Elad David is an Israeli artist and a photographer based in Tel-Aviv. He graduated from the Minshar School of Arts, and holds a B.A. in Arts and Social Sciences. As a professional photographer, David specializes in portraiture and PR photography.
Over the past few years David photographed models for some Israeli agencies as well as women’s P.R portraits for the Israeli magazine “Olam Haisha”. He also took pictures of male portraits and urban photos as artistic photography. Many of these works were published in online art and fashion magazines, printed magazines and were displayed in group and solo exhibitions.
David’s works include females but mostly he focuses on male portraiture. In his work he deals with imagery from a personal place, relating to events from his past and present, as well as other events and periods in his life. His work touches on various subjects such as gender, identity and sexuality as well as subjects such as family and surroundings, boyhood, environmental portraits, graphic adaptation of elements in the urban space and more.
David often fuses personal texts with his photography as part of his choice not to be limited to the media he uses; therefore you can sometimes find in his art different means other than photography such as text, painting, scanning and replication.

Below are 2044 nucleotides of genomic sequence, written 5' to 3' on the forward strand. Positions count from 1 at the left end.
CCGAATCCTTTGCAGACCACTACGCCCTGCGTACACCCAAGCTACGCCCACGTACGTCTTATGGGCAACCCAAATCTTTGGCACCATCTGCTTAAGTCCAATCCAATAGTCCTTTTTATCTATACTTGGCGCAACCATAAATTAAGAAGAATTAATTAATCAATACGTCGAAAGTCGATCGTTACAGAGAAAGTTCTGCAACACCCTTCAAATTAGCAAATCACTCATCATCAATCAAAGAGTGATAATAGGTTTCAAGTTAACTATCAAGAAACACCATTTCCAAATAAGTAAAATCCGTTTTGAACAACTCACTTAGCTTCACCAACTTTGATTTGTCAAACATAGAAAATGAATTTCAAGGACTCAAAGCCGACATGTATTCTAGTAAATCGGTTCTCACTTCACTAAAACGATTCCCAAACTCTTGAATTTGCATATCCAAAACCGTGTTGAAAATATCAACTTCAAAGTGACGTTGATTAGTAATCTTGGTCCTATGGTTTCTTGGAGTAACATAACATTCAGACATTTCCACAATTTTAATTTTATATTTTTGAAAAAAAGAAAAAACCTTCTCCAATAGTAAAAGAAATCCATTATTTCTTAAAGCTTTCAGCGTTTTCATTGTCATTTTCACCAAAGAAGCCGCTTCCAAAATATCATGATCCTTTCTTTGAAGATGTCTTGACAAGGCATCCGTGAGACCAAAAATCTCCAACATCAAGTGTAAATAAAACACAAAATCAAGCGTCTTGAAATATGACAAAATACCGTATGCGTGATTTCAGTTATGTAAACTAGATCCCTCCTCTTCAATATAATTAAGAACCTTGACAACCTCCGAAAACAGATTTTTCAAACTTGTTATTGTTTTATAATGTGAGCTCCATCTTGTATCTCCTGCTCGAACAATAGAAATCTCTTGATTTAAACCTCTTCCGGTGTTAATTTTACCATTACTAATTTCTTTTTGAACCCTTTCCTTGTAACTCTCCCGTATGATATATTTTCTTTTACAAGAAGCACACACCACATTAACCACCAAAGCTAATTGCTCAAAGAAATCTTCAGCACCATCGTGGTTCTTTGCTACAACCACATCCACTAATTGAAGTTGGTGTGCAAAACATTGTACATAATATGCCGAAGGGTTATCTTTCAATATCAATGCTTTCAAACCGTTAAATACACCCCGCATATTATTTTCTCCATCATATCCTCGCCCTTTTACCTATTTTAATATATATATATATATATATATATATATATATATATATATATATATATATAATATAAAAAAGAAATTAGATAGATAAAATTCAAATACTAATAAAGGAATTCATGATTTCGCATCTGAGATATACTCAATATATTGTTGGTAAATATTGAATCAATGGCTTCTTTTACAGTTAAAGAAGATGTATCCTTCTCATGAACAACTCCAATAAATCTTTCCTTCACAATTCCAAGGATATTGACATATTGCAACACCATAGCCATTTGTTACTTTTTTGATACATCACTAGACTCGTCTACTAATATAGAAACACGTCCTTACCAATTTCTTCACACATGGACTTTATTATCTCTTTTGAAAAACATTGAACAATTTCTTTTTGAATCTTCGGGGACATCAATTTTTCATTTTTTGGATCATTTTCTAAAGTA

Many of David’s photography works are portraits of males, and most of them include artistic male nudity. These works aim to question the relationship between the photographer and his illustrated subject and the willingness of the subject, as well as the photographer, to expose themselves while being part of the same work – The photographed person for his physical exposure and vulnerability and him as an artist and as a person for the exposed personal intimate point of view.
Though most of David’s portraiture photographs directed and possess the aesthetics of clean and minimal studio photography, he still prefers to let his models be a part of the action of photography. He chooses to do so by letting them to choose the location, the cloths, the pose etc.
“It is very important for me” Says David “that the model will feel and understand this action I take rather than just standing there and doing what I tell him to do. By putting myself sometimes in the shoes of the model, I have learned in each one of these experiences more about the role of the model\illustrated but mostly I got the opportunity to learn about my role as a photographer and to improve and to adjust myself in each time.”